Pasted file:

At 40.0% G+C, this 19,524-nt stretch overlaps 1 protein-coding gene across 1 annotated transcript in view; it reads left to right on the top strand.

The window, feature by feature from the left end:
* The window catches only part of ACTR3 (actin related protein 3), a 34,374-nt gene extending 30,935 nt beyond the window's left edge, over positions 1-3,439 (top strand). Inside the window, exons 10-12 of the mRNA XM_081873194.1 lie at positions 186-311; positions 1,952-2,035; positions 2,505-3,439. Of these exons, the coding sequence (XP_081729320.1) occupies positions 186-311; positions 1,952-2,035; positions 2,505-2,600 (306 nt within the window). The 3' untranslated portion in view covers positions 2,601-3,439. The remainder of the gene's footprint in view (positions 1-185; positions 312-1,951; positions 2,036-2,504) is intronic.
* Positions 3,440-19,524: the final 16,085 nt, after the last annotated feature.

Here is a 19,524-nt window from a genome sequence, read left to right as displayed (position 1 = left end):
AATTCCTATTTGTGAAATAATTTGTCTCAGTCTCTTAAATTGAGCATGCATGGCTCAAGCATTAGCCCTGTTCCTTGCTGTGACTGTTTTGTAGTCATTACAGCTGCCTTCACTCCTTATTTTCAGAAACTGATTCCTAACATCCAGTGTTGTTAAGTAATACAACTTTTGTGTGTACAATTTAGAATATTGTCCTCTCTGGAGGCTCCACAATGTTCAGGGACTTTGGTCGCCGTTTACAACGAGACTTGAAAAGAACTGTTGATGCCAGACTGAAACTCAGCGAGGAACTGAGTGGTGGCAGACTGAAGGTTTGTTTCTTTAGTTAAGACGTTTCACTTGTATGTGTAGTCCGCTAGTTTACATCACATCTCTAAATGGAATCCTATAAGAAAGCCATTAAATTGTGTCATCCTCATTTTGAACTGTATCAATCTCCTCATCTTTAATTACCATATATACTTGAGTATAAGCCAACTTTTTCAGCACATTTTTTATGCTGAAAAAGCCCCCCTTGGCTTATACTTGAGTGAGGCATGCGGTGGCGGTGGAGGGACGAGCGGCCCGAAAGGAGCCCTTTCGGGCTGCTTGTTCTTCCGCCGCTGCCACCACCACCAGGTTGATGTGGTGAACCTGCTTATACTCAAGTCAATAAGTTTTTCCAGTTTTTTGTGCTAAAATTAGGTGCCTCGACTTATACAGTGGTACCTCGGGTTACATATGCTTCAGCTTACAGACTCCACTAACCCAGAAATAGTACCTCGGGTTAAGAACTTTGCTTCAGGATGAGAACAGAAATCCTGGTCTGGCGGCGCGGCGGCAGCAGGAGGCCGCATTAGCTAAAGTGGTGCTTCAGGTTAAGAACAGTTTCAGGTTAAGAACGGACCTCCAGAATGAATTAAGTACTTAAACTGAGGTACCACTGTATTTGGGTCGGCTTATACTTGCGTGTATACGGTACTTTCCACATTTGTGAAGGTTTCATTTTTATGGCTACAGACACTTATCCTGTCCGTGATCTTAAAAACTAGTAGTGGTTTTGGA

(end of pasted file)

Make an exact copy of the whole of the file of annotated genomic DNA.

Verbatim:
At 40.0% G+C, this 19,524-nt stretch overlaps 1 protein-coding gene across 1 annotated transcript in view; it reads left to right on the top strand.

The window, feature by feature from the left end:
* The window catches only part of ACTR3 (actin related protein 3), a 34,374-nt gene extending 30,935 nt beyond the window's left edge, over positions 1-3,439 (top strand). Inside the window, exons 10-12 of the mRNA XM_081873194.1 lie at positions 186-311; positions 1,952-2,035; positions 2,505-3,439. Of these exons, the coding sequence (XP_081729320.1) occupies positions 186-311; positions 1,952-2,035; positions 2,505-2,600 (306 nt within the window). The 3' untranslated portion in view covers positions 2,601-3,439. The remainder of the gene's footprint in view (positions 1-185; positions 312-1,951; positions 2,036-2,504) is intronic.
* Positions 3,440-19,524: the final 16,085 nt, after the last annotated feature.

Here is a 19,524-nt window from a genome sequence, read left to right as displayed (position 1 = left end):
AATTCCTATTTGTGAAATAATTTGTCTCAGTCTCTTAAATTGAGCATGCATGGCTCAAGCATTAGCCCTGTTCCTTGCTGTGACTGTTTTGTAGTCATTACAGCTGCCTTCACTCCTTATTTTCAGAAACTGATTCCTAACATCCAGTGTTGTTAAGTAATACAACTTTTGTGTGTACAATTTAGAATATTGTCCTCTCTGGAGGCTCCACAATGTTCAGGGACTTTGGTCGCCGTTTACAACGAGACTTGAAAAGAACTGTTGATGCCAGACTGAAACTCAGCGAGGAACTGAGTGGTGGCAGACTGAAGGTTTGTTTCTTTAGTTAAGACGTTTCACTTGTATGTGTAGTCCGCTAGTTTACATCACATCTCTAAATGGAATCCTATAAGAAAGCCATTAAATTGTGTCATCCTCATTTTGAACTGTATCAATCTCCTCATCTTTAATTACCATATATACTTGAGTATAAGCCAACTTTTTCAGCACATTTTTTATGCTGAAAAAGCCCCCCTTGGCTTATACTTGAGTGAGGCATGCGGTGGCGGTGGAGGGACGAGCGGCCCGAAAGGAGCCCTTTCGGGCTGCTTGTTCTTCCGCCGCTGCCACCACCACCAGGTTGATGTGGTGAACCTGCTTATACTCAAGTCAATAAGTTTTTCCAGTTTTTTGTGCTAAAATTAGGTGCCTCGACTTATACAGTGGTACCTCGGGTTACATATGCTTCAGCTTACAGACTCCACTAACCCAGAAATAGTACCTCGGGTTAAGAACTTTGCTTCAGGATGAGAACAGAAATCCTGGTCTGGCGGCGCGGCGGCAGCAGGAGGCCGCATTAGCTAAAGTGGTGCTTCAGGTTAAGAACAGTTTCAGGTTAAGAACGGACCTCCAGAATGAATTAAGTACTTAAACTGAGGTACCACTGTATTTGGGTCGGCTTATACTTGCGTGTATACGGTACTTTCCACATTTGTGAAGGTTTCATTTTTATGGCTACAGACACTTATCCTGTCCGTGATCTTAAAAACTAGTAGTGGTTTTGGA